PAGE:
You know how they say that married couples start to look like each other? Well at eight months of marriage, it's a little soon for that, but there are definitely things I've picked up from my husband, like an appreciation for REM and baseball, and now, he's penchant for obsessions.
By obsessions I mean that he will get really interested in a particular subject and read and watch everything there is about that subject for about two months. A few months ago it was the Mafia: several seasons of The Sopranos and three or so books on the mob. He's currently into the World Series of Poker and has been reading about poker players, watching WSofP on YouTube, and playing online poker on Facebook.
I admit to having often kidded him about this, and of course, now I am doing the same thing about Everest. A few months ago we picked up a second hand copy of Into Thin Air, and last week, being in between books, I decided it would be a quick read - and indeed it was, as I couldn't put it down. Then Mr. Cleaver informed me that the Frontline episode "Storm Over Everest" was available for viewing on their website (until 6/13 at least), so I watched that and read every interview excerpt on the site, and then I went to Wikipedia, which led me to other sites, which lead to me other sites, and you get the picture. And then I went to the library today and ending up with the stack to see here.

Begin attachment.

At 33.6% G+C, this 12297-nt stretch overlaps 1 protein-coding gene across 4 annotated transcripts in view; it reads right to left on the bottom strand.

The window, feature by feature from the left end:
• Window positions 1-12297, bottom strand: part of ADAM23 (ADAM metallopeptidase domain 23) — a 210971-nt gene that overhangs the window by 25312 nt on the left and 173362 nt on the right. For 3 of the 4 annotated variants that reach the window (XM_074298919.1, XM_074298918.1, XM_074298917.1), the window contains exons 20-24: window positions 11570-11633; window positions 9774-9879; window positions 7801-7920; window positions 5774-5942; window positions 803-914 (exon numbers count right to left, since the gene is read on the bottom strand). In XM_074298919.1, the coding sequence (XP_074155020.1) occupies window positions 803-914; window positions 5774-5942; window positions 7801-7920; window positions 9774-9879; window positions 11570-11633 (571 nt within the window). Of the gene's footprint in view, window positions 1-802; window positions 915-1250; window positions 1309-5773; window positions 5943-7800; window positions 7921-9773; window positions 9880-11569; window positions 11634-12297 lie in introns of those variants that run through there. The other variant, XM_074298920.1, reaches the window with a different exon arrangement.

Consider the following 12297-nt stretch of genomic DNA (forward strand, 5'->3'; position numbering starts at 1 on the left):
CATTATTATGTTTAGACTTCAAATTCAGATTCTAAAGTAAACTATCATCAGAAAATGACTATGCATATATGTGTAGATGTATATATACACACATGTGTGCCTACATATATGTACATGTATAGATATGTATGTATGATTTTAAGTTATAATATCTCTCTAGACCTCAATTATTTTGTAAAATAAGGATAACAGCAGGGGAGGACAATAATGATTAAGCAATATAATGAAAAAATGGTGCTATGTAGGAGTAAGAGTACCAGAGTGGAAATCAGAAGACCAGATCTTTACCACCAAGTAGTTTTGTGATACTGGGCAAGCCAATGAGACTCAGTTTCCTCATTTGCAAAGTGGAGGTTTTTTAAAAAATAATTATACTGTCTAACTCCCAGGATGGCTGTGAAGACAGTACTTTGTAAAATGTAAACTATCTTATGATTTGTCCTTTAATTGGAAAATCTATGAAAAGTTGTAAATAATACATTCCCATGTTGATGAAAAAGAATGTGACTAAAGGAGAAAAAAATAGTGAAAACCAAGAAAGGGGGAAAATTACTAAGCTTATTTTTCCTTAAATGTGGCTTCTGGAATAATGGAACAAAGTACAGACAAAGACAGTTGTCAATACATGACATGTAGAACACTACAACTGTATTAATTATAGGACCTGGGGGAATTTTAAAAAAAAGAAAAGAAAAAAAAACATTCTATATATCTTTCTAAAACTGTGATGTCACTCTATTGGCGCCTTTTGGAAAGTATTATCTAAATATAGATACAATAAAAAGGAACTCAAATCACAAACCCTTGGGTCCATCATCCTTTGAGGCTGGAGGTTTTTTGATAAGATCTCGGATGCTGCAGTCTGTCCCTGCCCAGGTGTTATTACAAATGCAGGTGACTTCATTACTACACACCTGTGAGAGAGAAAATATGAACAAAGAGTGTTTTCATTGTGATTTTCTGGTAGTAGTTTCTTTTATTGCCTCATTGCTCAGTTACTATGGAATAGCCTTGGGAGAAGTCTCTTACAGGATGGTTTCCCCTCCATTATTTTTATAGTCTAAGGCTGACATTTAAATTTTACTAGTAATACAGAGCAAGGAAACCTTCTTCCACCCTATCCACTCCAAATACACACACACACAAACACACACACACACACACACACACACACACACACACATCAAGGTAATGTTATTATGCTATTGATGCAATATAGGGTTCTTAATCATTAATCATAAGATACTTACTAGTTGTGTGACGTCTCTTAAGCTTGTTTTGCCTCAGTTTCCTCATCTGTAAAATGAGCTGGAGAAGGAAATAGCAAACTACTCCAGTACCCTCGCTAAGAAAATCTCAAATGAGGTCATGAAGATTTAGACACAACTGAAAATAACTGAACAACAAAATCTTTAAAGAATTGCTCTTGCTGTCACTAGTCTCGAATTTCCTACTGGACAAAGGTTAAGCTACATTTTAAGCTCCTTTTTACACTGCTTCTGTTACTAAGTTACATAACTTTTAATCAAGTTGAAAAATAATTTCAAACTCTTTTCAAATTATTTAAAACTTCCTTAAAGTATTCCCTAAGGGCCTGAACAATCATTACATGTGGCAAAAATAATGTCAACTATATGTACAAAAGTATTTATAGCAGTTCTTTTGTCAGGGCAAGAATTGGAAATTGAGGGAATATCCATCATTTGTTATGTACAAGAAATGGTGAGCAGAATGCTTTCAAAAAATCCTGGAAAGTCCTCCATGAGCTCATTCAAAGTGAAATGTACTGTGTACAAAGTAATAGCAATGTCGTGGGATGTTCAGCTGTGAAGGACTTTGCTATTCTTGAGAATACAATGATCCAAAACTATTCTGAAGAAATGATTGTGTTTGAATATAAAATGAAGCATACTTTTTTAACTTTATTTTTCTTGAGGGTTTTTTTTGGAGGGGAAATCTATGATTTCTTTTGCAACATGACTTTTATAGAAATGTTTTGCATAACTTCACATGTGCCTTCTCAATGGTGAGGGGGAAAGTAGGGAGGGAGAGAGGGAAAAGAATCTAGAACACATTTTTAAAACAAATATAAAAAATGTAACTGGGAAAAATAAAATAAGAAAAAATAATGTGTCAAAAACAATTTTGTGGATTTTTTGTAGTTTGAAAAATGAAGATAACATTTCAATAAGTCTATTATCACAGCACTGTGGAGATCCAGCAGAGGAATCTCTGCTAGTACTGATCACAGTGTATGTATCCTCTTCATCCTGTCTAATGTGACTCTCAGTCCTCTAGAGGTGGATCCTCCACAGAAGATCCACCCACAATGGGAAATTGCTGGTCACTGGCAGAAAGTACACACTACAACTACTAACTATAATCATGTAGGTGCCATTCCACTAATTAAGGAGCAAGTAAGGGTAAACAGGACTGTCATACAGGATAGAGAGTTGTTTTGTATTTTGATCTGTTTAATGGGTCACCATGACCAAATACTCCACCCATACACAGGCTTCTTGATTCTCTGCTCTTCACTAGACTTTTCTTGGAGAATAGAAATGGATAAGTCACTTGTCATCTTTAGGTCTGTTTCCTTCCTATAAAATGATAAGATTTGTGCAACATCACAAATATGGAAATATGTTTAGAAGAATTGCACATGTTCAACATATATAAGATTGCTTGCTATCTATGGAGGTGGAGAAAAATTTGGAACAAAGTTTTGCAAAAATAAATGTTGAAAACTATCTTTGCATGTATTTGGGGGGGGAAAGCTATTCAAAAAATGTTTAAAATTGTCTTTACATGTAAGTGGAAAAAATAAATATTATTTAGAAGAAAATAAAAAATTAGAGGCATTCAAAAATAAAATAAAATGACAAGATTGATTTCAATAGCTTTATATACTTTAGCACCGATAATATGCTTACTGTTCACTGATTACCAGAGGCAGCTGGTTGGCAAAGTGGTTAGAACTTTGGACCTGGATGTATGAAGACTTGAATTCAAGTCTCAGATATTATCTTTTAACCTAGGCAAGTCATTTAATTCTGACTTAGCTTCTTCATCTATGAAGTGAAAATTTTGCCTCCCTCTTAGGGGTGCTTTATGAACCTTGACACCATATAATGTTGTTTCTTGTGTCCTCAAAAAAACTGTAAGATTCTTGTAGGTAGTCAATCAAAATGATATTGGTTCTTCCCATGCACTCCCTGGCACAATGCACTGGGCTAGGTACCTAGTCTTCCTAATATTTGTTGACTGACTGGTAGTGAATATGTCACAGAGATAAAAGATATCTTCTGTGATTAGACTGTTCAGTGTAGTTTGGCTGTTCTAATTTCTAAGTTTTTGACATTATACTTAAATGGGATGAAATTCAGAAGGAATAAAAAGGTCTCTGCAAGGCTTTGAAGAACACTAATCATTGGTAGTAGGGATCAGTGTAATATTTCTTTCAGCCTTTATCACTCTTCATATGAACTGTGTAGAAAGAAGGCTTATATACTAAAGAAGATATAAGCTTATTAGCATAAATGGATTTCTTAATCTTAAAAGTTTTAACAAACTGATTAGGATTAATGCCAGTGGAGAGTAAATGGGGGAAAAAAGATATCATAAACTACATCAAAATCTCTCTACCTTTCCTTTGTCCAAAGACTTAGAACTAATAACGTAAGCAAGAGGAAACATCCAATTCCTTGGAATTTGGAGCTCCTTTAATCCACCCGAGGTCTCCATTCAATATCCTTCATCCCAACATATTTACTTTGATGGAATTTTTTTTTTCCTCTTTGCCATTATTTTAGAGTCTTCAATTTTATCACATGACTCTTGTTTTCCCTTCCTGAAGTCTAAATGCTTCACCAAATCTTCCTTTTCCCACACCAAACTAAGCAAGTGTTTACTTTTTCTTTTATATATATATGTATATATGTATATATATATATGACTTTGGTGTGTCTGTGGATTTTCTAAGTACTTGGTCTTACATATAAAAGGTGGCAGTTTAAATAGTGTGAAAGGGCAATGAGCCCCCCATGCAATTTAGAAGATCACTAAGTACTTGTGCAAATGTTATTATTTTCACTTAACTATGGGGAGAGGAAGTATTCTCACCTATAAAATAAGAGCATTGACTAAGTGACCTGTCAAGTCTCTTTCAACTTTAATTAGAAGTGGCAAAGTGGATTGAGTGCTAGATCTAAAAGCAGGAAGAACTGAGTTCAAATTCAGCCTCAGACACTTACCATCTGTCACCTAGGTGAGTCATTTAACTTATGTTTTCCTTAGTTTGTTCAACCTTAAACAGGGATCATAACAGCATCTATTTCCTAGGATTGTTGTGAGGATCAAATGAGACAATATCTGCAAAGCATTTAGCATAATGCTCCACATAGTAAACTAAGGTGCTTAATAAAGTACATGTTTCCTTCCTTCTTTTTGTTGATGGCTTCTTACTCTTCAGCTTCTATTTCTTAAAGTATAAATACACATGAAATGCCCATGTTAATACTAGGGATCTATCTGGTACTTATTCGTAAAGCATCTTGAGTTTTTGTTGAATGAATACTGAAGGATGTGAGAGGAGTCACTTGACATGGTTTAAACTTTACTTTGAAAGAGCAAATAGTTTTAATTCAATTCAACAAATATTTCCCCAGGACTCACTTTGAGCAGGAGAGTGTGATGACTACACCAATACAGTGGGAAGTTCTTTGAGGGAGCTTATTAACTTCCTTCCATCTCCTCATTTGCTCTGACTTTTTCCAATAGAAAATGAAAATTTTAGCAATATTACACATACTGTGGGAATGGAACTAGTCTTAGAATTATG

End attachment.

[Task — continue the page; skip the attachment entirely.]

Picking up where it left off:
The thing that intrigues me about Everest is the 1996 season in particular, because there are so many gaps in each version of the story I've looked at so far. Jon Krakauer admits in his book that things that he was 100% sure about were later proven to be untrue, and the Frontline film makes a very clearly goes out of its way to not mentioning several people on the mountain, to the extent that it makes it seem as though they were'nt even there and from what I've read so far, Anatolli Boukreev's version is clearly written only to bite his thumb at Krakauer and make himself look good. The activities of the numerous sherpas on the mountain and their views on the whole thing are also surprising absent from all accounts.
All of this, coupled with the obvious lapses of memory/coherence from lack of oxygen/hypothermia and possible deliberate omission of events, leave a very swiss-cheese tale. And to me, makes it into an intriguing mystery, I'm not likely to solve, but it's a fun trip, so I'm going to let this obsession run itself out for a while.
In other news, I received a lovely little package from Bitter Betty in the mail today, containing an awesome wood-handled tracing wheel I won in a give-away on her blog. Thanks Betty!